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Welch's Office, n.d.

Courtesy of Medical Archives of The Johns Hopkins Medical Institutions

In one direction Welch fell further and further behind. One perquisite of every great influential had come to be possession of a scholarly journal, and Welch founded in 1896 a much needed Journal of Experimental Medicine. In a short time contributors began to find that their manuscripts had been swallowed up unto some kind of abyss and were never heard from again. Frantic letters asking for the return of the article for publication elsewhere met with no response. Hurd would sometimes scavenge through Welch’s study and retrieve a manuscript – in Welch’s absence – but the situation rapidly became hopeless. In the end, to Welch’s great relief, possession of the Journal passed from Johns Hopkins to the Rockefeller Institute in 1902. - Donald Fleming. William H. Welch and the rise of modern medicine. Boston, 1954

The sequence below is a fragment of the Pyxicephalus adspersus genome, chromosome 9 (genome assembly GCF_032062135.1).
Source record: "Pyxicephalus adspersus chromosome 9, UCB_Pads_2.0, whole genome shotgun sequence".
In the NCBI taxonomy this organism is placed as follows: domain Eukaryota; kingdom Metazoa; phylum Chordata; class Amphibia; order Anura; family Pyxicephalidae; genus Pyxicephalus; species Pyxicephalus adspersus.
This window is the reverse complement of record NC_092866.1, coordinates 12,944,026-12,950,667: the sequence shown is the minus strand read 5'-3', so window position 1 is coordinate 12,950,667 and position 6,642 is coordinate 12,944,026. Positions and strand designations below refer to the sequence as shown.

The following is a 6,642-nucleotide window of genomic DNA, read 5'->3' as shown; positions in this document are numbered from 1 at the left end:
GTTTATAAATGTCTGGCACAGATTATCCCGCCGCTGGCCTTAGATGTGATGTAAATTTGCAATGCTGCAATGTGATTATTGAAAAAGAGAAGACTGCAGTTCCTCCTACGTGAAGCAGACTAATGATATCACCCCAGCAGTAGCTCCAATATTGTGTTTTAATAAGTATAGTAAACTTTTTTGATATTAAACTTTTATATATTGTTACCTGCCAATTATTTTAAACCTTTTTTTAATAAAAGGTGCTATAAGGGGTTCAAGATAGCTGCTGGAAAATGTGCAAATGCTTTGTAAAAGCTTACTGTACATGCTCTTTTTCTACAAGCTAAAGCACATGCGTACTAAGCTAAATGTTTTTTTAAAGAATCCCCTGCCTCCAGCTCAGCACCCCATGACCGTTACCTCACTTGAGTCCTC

William H. Welch, exhibit, library


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